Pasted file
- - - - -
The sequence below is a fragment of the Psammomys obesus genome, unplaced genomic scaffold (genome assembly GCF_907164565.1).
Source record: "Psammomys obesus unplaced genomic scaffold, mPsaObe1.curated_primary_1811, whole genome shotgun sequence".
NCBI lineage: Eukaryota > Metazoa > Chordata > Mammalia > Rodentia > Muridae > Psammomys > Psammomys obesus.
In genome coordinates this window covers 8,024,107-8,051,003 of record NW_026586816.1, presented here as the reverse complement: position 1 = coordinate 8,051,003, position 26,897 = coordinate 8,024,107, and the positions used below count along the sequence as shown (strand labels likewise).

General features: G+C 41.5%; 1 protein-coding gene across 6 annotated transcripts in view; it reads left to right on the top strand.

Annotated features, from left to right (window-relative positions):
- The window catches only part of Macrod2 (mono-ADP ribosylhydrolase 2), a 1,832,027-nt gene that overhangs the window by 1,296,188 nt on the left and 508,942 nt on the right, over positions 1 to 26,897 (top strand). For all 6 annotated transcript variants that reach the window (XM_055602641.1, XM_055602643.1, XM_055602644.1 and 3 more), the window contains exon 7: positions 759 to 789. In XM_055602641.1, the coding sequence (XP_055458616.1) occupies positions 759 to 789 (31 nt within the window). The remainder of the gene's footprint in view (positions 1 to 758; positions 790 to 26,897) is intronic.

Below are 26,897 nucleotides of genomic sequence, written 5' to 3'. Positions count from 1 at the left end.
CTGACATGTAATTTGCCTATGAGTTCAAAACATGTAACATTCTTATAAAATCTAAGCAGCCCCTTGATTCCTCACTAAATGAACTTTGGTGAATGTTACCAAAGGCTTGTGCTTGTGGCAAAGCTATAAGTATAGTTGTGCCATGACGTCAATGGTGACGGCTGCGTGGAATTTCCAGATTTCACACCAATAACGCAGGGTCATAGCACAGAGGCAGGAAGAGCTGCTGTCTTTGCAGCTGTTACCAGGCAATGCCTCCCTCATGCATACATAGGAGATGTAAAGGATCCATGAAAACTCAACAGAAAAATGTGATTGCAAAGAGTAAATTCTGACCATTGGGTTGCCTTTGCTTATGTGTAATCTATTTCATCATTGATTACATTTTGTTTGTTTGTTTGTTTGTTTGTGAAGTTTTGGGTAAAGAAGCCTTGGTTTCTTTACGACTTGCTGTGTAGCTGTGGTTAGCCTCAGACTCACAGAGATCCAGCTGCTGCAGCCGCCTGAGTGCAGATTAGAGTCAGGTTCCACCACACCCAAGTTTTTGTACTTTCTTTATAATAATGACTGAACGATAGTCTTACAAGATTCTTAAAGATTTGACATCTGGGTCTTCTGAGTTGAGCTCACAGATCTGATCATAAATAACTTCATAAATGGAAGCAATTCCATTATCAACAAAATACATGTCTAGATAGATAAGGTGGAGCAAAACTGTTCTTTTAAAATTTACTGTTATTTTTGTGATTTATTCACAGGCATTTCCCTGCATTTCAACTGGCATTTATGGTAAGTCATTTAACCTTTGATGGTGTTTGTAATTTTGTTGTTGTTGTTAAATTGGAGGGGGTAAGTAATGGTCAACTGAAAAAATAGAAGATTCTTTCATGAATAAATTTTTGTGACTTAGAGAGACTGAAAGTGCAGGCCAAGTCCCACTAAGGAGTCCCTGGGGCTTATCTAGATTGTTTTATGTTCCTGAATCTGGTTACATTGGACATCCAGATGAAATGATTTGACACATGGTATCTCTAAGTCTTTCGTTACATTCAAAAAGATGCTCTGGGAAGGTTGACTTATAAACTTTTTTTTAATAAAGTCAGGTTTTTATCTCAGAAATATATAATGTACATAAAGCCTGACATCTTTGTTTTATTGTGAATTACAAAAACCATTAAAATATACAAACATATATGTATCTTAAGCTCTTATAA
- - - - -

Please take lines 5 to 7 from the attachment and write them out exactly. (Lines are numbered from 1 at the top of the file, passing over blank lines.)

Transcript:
General features: G+C 41.5%; 1 protein-coding gene across 6 annotated transcripts in view; it reads left to right on the top strand.

Annotated features, from left to right (window-relative positions):
- The window catches only part of Macrod2 (mono-ADP ribosylhydrolase 2), a 1,832,027-nt gene that overhangs the window by 1,296,188 nt on the left and 508,942 nt on the right, over positions 1 to 26,897 (top strand). For all 6 annotated transcript variants that reach the window (XM_055602641.1, XM_055602643.1, XM_055602644.1 and 3 more), the window contains exon 7: positions 759 to 789. In XM_055602641.1, the coding sequence (XP_055458616.1) occupies positions 759 to 789 (31 nt within the window). The remainder of the gene's footprint in view (positions 1 to 758; positions 790 to 26,897) is intronic.